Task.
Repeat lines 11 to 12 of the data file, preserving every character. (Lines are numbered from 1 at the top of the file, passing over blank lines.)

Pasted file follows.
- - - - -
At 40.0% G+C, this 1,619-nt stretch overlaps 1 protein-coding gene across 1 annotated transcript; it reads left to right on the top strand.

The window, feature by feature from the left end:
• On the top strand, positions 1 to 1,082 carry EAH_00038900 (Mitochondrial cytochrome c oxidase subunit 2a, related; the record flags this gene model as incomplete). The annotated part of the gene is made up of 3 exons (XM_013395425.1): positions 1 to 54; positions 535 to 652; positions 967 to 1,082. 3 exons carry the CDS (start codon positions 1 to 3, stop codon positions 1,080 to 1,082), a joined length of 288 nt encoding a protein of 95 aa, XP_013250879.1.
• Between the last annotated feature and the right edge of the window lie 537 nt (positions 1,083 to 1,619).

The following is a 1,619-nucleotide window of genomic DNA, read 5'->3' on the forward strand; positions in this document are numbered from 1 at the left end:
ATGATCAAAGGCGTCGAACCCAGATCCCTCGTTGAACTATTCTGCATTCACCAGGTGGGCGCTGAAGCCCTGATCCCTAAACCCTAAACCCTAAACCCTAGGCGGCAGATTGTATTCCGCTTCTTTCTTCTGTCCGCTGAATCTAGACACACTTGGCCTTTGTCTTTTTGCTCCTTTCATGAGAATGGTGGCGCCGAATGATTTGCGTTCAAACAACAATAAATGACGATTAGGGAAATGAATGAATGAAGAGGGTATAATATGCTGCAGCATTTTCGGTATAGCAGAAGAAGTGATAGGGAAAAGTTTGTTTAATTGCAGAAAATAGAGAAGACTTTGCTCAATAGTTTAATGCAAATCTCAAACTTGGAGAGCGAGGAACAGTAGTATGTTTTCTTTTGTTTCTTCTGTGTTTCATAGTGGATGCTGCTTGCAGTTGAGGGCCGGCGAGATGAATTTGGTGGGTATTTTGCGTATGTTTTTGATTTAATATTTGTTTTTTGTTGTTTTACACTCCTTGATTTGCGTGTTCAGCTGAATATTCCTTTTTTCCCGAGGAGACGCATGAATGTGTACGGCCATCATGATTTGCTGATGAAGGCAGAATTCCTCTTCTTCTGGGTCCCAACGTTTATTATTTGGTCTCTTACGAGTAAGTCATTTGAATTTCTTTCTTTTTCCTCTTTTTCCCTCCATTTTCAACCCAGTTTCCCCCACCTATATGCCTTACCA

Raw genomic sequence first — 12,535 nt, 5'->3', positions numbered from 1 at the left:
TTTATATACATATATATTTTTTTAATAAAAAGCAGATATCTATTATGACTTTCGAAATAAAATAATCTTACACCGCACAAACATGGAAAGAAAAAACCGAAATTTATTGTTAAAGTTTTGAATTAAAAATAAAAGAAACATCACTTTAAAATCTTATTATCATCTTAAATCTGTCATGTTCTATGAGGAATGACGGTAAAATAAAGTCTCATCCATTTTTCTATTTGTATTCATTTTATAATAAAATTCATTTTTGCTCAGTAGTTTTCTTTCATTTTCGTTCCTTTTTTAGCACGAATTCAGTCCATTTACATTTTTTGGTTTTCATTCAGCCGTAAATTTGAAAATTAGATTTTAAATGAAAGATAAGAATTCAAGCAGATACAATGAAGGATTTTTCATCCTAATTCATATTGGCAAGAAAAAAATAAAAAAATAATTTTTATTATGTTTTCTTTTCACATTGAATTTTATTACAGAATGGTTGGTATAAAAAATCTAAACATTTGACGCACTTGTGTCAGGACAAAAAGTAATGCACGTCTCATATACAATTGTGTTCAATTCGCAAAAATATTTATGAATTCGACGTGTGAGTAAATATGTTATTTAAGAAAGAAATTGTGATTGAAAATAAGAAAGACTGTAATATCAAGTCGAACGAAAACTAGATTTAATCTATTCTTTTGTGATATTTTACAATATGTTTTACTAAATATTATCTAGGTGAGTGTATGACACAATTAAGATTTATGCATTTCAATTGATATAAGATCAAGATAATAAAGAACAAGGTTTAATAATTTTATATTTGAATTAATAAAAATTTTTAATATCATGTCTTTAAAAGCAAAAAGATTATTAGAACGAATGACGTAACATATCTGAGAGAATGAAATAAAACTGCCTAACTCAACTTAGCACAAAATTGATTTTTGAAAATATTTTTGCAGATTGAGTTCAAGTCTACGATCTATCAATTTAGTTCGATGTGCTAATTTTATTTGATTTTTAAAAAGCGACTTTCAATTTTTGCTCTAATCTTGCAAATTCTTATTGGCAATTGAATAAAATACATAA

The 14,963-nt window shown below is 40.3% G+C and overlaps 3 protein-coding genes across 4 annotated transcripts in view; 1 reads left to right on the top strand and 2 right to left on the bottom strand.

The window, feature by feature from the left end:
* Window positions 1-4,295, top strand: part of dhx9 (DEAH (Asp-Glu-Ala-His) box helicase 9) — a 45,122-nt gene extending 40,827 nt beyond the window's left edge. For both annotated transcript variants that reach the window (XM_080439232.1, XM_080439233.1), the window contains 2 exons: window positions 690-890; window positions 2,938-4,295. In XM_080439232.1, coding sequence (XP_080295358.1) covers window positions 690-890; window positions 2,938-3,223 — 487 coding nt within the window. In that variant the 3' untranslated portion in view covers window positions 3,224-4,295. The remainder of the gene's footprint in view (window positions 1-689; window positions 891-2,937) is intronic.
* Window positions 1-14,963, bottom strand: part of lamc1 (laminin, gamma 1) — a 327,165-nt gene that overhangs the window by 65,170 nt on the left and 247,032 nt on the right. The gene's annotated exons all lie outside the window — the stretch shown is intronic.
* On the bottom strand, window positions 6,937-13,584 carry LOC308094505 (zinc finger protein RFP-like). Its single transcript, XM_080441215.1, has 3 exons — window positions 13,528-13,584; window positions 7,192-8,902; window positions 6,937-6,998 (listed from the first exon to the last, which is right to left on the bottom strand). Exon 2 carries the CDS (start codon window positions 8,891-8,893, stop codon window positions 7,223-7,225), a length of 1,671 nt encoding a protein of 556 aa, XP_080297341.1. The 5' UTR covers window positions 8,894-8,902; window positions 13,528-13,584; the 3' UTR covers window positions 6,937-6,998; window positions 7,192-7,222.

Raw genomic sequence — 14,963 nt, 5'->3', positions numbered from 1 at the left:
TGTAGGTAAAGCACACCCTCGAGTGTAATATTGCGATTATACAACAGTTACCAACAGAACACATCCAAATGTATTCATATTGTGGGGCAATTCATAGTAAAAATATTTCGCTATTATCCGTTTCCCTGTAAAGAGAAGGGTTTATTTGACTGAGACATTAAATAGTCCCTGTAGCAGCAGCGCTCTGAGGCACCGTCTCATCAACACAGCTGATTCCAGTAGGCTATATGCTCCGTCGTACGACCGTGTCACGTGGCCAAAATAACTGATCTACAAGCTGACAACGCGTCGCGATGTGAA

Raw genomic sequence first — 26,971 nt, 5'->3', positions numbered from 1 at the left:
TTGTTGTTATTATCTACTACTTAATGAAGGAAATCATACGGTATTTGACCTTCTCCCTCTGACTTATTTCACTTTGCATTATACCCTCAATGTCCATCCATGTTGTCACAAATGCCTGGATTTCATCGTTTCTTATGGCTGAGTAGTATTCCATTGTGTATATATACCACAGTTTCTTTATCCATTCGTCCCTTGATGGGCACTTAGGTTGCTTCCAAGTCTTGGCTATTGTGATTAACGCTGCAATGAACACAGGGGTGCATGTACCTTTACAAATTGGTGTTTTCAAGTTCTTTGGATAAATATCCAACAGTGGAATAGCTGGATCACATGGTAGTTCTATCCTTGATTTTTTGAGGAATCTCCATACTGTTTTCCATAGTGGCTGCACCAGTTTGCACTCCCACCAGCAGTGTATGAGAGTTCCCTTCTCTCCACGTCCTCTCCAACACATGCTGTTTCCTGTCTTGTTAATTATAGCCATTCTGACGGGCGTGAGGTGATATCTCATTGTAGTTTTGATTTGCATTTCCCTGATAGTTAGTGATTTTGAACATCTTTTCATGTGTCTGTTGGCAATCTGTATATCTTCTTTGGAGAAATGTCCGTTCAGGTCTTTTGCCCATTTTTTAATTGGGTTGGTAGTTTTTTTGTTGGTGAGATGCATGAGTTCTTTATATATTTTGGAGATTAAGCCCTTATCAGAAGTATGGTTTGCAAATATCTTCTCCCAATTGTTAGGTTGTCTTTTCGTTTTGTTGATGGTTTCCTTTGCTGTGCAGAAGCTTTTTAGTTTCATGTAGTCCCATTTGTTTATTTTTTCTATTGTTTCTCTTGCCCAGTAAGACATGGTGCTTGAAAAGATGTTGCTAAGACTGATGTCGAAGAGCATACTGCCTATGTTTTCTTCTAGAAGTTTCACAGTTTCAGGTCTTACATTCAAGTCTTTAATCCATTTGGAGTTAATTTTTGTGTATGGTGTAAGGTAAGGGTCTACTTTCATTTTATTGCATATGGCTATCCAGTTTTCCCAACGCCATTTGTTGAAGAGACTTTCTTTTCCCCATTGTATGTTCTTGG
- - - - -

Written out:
* Window positions 1-4,295, top strand: part of dhx9 (DEAH (Asp-Glu-Ala-His) box helicase 9) — a 45,122-nt gene extending 40,827 nt beyond the window's left edge. For both annotated transcript variants that reach the window (XM_080439232.1, XM_080439233.1), the window contains 2 exons: window positions 690-890; window positions 2,938-4,295. In XM_080439232.1, coding sequence (XP_080295358.1) covers window positions 690-890; window positions 2,938-3,223 — 487 coding nt within the window. In that variant the 3' untranslated portion in view covers window positions 3,224-4,295. The remainder of the gene's footprint in view (window positions 1-689; window positions 891-2,937) is intronic.
* Window positions 1-14,963, bottom strand: part of lamc1 (laminin, gamma 1) — a 327,165-nt gene that overhangs the window by 65,170 nt on the left and 247,032 nt on the right. The gene's annotated exons all lie outside the window — the stretch shown is intronic.